Though Boing Boing’s invitation wasn’t extended to me, I couldn’t resist the temptation to recount one of the best books I’ve ever read, a book that was nothing less than enthralling: “A Confederacy of Dunces,” the Pulitzer Prize winning novel by John Kennedy Toole.
I discovered a paperback version of the novel quite by accident in an antique store when I first arrived in
in 1984. After
the opening paragraph, I was hooked: London,
A green hunting cap squeezed the top of the fleshy balloon of a head. The green earflaps, full of large ears and uncut hair and the fine bristles that grew in the ears themselves, stuck out on either side like turn signals indicating two directions at once. Full, pursed lips protruded beneath the bushy black moustache and, at their corners, sank into little folds filled with disapproval and potato chip crumbs. In the shadow under the green visor of the cap Ignatius J. Reilly’s supercilious blue and yellow eyes looked down upon the other people waiting under the clock at the D.H. Holmes department store, studying the crowd of people for signs of bad taste in dress. Several of the outfits, Ignatius noticed, were new enough and expensive enough to be properly considered offenses against taste and decency. Possession of anything new or expensive only reflected a person’s lack of theology and geometry; it could even cast doubts upon one’s soul.
Ignatius J. Reilly is a lumbering, slothful, 300-pound young man who lives with his widowed mother in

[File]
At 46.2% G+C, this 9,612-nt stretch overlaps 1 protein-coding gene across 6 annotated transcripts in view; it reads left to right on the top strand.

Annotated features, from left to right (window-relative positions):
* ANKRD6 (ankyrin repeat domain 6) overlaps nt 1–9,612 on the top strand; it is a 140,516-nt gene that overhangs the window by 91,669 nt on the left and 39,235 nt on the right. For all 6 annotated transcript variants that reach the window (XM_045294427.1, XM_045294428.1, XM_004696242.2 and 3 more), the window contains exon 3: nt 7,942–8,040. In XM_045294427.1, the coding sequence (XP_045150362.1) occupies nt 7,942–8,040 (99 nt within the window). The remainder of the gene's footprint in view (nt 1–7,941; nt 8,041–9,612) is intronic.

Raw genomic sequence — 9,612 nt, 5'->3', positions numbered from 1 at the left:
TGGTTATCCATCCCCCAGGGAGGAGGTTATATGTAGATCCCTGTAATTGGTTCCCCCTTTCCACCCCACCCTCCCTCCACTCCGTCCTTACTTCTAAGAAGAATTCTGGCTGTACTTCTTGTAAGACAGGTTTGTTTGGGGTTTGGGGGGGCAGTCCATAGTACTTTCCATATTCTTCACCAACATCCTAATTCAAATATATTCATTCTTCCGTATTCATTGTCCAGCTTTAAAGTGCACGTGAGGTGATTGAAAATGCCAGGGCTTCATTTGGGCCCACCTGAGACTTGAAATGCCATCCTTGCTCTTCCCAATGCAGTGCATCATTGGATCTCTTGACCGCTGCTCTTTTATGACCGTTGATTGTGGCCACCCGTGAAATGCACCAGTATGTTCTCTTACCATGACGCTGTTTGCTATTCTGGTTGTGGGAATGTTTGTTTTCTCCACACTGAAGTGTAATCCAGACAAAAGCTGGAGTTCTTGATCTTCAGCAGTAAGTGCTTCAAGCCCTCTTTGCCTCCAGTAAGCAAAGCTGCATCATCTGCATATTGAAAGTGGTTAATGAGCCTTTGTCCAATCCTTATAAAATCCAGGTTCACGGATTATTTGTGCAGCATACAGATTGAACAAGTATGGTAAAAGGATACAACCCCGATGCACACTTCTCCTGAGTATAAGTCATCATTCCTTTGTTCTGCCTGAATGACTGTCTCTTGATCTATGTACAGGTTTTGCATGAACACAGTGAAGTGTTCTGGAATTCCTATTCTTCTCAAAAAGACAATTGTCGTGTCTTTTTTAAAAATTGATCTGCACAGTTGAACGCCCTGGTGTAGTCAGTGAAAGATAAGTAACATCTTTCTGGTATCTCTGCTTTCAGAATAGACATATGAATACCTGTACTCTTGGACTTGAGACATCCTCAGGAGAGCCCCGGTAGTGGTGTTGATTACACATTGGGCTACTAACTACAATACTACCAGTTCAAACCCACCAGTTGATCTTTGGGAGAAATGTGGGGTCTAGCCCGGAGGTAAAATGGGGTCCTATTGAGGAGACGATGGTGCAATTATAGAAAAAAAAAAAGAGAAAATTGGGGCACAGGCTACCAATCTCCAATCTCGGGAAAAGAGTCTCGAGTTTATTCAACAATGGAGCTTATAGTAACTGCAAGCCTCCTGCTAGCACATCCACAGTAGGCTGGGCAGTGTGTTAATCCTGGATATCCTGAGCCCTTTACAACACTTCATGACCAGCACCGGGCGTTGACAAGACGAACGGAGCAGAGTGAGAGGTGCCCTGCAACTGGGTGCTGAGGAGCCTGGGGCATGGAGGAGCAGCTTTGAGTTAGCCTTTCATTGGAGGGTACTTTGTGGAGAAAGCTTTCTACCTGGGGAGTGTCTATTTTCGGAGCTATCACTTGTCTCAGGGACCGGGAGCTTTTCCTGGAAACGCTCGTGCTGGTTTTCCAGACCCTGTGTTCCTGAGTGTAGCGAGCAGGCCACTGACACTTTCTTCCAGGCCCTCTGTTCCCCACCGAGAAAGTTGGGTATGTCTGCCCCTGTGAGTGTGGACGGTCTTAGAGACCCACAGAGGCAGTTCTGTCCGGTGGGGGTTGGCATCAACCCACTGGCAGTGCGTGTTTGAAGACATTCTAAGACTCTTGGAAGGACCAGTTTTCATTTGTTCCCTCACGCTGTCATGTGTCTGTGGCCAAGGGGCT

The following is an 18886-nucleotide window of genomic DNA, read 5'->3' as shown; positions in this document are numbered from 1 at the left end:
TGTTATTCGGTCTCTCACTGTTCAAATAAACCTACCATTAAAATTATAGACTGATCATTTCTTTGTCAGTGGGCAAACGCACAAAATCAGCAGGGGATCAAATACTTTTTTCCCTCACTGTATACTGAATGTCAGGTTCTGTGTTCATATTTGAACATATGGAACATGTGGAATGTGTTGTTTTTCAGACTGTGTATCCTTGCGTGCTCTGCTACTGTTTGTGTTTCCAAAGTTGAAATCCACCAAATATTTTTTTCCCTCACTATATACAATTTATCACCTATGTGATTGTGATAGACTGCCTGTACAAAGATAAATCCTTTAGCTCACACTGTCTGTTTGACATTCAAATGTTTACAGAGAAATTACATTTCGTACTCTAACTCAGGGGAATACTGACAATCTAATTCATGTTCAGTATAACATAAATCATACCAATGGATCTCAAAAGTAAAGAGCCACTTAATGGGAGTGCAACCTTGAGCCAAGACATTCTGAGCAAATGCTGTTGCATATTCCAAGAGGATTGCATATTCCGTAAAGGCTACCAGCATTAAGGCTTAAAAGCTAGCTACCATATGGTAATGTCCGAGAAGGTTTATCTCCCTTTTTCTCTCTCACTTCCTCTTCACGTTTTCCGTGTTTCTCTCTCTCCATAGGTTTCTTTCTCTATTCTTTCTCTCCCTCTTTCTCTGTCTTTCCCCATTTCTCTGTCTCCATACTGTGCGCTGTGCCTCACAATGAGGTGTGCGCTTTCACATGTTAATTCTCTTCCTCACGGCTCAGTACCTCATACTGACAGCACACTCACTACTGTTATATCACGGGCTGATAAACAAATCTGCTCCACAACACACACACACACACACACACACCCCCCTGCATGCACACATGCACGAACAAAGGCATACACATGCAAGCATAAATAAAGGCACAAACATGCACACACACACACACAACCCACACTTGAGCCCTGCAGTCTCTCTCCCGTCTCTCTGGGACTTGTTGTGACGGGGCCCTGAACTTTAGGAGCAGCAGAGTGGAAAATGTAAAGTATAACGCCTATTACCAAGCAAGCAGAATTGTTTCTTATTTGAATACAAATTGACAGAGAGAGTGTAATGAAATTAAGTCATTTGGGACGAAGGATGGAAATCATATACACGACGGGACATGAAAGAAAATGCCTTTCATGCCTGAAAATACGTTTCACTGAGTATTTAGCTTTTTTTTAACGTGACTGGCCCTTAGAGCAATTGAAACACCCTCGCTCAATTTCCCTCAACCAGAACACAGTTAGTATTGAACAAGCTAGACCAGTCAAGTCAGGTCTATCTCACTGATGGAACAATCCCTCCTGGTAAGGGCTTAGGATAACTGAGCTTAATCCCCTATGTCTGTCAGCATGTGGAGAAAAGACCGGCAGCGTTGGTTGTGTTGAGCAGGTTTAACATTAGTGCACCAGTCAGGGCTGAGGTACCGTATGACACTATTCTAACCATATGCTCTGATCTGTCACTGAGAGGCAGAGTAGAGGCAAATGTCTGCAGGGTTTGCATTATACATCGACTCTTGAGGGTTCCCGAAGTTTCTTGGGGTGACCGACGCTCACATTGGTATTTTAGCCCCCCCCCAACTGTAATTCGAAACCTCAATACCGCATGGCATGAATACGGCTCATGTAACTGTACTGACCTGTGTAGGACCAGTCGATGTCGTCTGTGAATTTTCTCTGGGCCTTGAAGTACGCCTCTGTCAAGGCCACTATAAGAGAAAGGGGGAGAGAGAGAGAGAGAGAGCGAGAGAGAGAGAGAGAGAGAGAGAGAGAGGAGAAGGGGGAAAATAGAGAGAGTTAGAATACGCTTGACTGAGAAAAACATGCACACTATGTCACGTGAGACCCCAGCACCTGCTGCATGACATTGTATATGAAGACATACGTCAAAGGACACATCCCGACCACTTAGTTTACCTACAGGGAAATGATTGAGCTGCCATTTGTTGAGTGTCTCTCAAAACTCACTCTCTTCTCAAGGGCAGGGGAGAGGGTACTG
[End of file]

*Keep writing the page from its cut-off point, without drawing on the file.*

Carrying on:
Due to circumstances, he must find a job, and the novel tells the story of his failed
and often hilarious attempts to find gainful employment and to understand his life.
An educated man, Reilly makes clear in his conversations, letters and journal entries that he disdains the contemporary world of pop culture and its “lack of theology and geometry.” He complains about everything and everyone. He bounces from one improbable situation to the next, encountering characters who are loveable and unforgettable, especially his so-called love interest, Myrna Minkoff, whom Reilly refers to as “the minx.”
I spent an entire day holed up inside a hotel room reading “Confederacy,” while I should have been out looking for work and a place to live. It was a completely indulgent activity to shirk more pressing obligations, and yet something about Ignatius J. Reilly’s flawed character, his wildly distorted worldview and his comic misadventures struck a nerve and kept me glued to the pages.
Though I’ve only read “Confederacy” once, the novel has had a lasting impact on me. Perhaps it’s time (some 30 years later) to get reacquainted with Ignatius J. Reilly and to see how this extraordinary tale holds up after all these years.